This article was contributed by Manish Dudharejia.
Today’s digital consumer is pickier than ever about which brands they choose to buy from. Since there are virtually limitless options in terms of brands and online retailers selling the products they are searching for, any annoyance, interference, or negative experience is enough to send them looking for other options.
If a website is not working correctly or simply not offering an excellent user experience (UX), visitors will often leave a website in a matter of seconds with no intention to return. As an online e-commerce brand, this could mean certain death for the success of your business.
Consumers need to find a clear value proposition to hold their attention and convince them to stick around. This is why intuitive web design is critical for an online business that wants to offer an exceptional UX design that keeps customers engaged from start to finish.
What Is Intuitive Web Design?
There is no clear definition of what an “intuitive” website looks like. There is no set list of factors and features that you can check off a list and -voila- you now have an intuitive site. Instead, this type of web design is more about how it makes your customers feel and the kind of experience it offers to them.
Say for example that you are launching a new online clothing store. Any typical retail website will include common features like organizational tabs for customers to browse through the shirts, pants, dresses, shoes, and so on. It may include a search bar for specific items or even a few special features, but this does not necessarily make it intuitive.
An intuitive clothing store is going to make the experience truly exceptional for the customer. More than just being well designed and easily navigable, their website may offer a style quiz for the shopper to participate in and use this to guide them to the sorts of items they would enjoy best. They may offer shopping recommendations based on their viewed items or previous purchases. And above all, they will create an outstanding UX that pleases their customers.
Why Build an Intuitive E-Commerce Site?
Obviously, your competition in the e-commerce industry is extremely fierce, so your brand’s website needs to offer a UX that pleases customers. This requires understanding what your customers want, knowing how they are going to interact with your site, and eliminating any obstacles that stand in the way of an optimized experience.
While there are nearly endless benefits that an intuitive UX offers, there are four major reasons an intuitive design can increase your website’s conversion rates.
1. Enhances Engagement
Keeping your customers engaged with your website is crucial if they are going to move through the buyer’s journey. After their initial introduction to your brand, there needs to be a clear reason that a customer not only stays on your website, but conducts their research, compares your products, and decides to purchase.
If they encounter any disruptive UX challenge, it could lead to disengagement. But if your website can anticipate what that customer is looking for next, they will be more likely to stick around.
2. Keeps Visitors Glued
Intuitive website design is all about how it makes the user feel. When you use a website that seems to know exactly what you’re looking for or what you want to see, it creates an innate experience that keeps you locked in.
This gives you a strong competitive advantage over your competitors, especially considering the fact that customers are even willing to pay more if a website offers a more targeted shopping experience.
3. Reduces Bounce Rates
If a website has a high bounce rate, there could be several culprits that are causing people to exit soon after they arrive. First of all, it could be an accidental click, which is unfortunately not fixable. Another reason is that the web page does not work properly. If it has slow loading speeds, 404 errors, or the layout is not optimized to the device, a customer will quickly exit. And finally, the webpage could simply not offer what the user is looking for.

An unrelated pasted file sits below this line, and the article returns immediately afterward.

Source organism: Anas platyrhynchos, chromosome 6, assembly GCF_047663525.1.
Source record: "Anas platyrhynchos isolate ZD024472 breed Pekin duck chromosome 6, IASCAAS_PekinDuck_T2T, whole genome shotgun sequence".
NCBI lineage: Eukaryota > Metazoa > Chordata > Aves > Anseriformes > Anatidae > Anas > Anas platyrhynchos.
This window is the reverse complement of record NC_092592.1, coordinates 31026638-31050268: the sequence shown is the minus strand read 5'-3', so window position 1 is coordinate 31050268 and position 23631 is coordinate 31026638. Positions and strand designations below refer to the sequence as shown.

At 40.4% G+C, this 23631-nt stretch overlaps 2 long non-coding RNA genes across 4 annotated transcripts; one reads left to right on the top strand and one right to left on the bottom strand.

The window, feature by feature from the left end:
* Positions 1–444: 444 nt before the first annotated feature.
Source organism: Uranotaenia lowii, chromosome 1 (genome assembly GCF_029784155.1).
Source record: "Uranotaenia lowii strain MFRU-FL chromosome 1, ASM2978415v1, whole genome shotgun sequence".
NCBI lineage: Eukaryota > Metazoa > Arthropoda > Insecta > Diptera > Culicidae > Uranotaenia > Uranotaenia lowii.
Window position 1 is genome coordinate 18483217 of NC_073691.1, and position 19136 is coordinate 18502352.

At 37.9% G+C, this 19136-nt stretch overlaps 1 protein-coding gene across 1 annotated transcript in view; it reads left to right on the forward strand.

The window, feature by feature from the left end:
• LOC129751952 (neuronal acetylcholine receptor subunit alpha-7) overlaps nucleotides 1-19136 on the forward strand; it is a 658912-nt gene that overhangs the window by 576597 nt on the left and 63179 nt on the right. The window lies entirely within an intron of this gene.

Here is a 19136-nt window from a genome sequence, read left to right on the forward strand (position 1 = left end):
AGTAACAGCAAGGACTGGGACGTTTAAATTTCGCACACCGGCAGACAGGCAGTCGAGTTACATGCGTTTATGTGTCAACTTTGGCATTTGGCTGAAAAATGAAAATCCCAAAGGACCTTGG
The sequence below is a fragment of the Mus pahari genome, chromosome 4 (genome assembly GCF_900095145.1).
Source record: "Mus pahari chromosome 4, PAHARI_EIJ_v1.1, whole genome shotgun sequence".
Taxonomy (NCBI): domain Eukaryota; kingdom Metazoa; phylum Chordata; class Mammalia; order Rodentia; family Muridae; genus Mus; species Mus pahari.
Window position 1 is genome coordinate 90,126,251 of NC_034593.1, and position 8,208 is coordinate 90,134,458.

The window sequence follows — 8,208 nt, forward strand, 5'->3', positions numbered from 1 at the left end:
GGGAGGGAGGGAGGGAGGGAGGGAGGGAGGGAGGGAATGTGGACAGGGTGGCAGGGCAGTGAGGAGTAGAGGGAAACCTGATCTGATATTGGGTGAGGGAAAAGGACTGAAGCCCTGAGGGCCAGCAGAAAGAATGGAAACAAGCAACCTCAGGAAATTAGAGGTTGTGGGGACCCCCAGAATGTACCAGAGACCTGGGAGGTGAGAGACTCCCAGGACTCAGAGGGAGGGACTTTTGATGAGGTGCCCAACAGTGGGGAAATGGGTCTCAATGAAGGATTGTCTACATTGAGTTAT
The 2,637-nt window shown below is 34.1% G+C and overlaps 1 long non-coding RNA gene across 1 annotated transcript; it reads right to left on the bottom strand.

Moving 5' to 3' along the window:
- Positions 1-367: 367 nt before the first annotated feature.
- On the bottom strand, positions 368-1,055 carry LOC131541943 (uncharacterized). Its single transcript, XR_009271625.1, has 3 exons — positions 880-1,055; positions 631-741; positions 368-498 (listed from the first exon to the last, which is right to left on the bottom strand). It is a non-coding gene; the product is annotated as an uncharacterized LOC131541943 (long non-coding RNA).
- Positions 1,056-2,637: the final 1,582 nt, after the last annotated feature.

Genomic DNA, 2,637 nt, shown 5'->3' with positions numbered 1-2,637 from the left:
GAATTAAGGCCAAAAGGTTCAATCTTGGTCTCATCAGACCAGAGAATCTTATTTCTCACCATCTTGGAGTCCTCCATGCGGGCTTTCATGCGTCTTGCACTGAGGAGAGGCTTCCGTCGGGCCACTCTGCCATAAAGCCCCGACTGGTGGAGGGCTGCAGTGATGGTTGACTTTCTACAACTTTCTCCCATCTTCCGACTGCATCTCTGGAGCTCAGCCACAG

Obviously, an intuitive site will not have any errors and will adjust its formatting based on the device the user is viewing it on. Plus, an intuitive website will be clearly laid out and descriptive so that users are able to navigate easily and find the information they are looking for, eliminating these two common bounce rate triggers.
4. Improved SEO
Just like your business, Google’s search engine wants to offer people the best experience possible. They seek to provide users with the answers they are looking for so they keep using Google’s services. Therefore, their algorithms will look for signals that a website not only matches up to a customer’s query, but will also offer them an excellent experience.
An intuitive website will include the kind of e-commerce SEO factors that Google picks up on when determining its search results. While the placement of keywords throughout the webpage is obviously important, Google does take other features into consideration, including the internal linking signals which indicate good site navigation, as well as better behavioral signals from users, like click-through rates and personalized options.
Examples of Intuitive Websites
Again, there is no set way to create an intuitive website. There are thousands of little ways that your site can offer an intuitive experience, but these examples can give your team inspiration and ideas for your own strategies.
The Mountain is an online retailer that sells items like t-shirts, mugs, and hats while being incredibly committed to creating a sustainable, environmentally-friendly business. They use recycled materials and water-saving strategies during production while simultaneously raising awareness for issues such as endangered species and social issues through their product designs. What makes their website truly intuitive is how personalization is woven throughout the shopping process. Even their CTA buttons are phrased in ways that make it personal, inviting customers to “Shop Spring Arrivals” or even create your own product on the “My Mountain” page. On the back end, The Mountain segments their audiences and offers customized promotions depending on that customer’s behavior, such as sending out loyalty perks.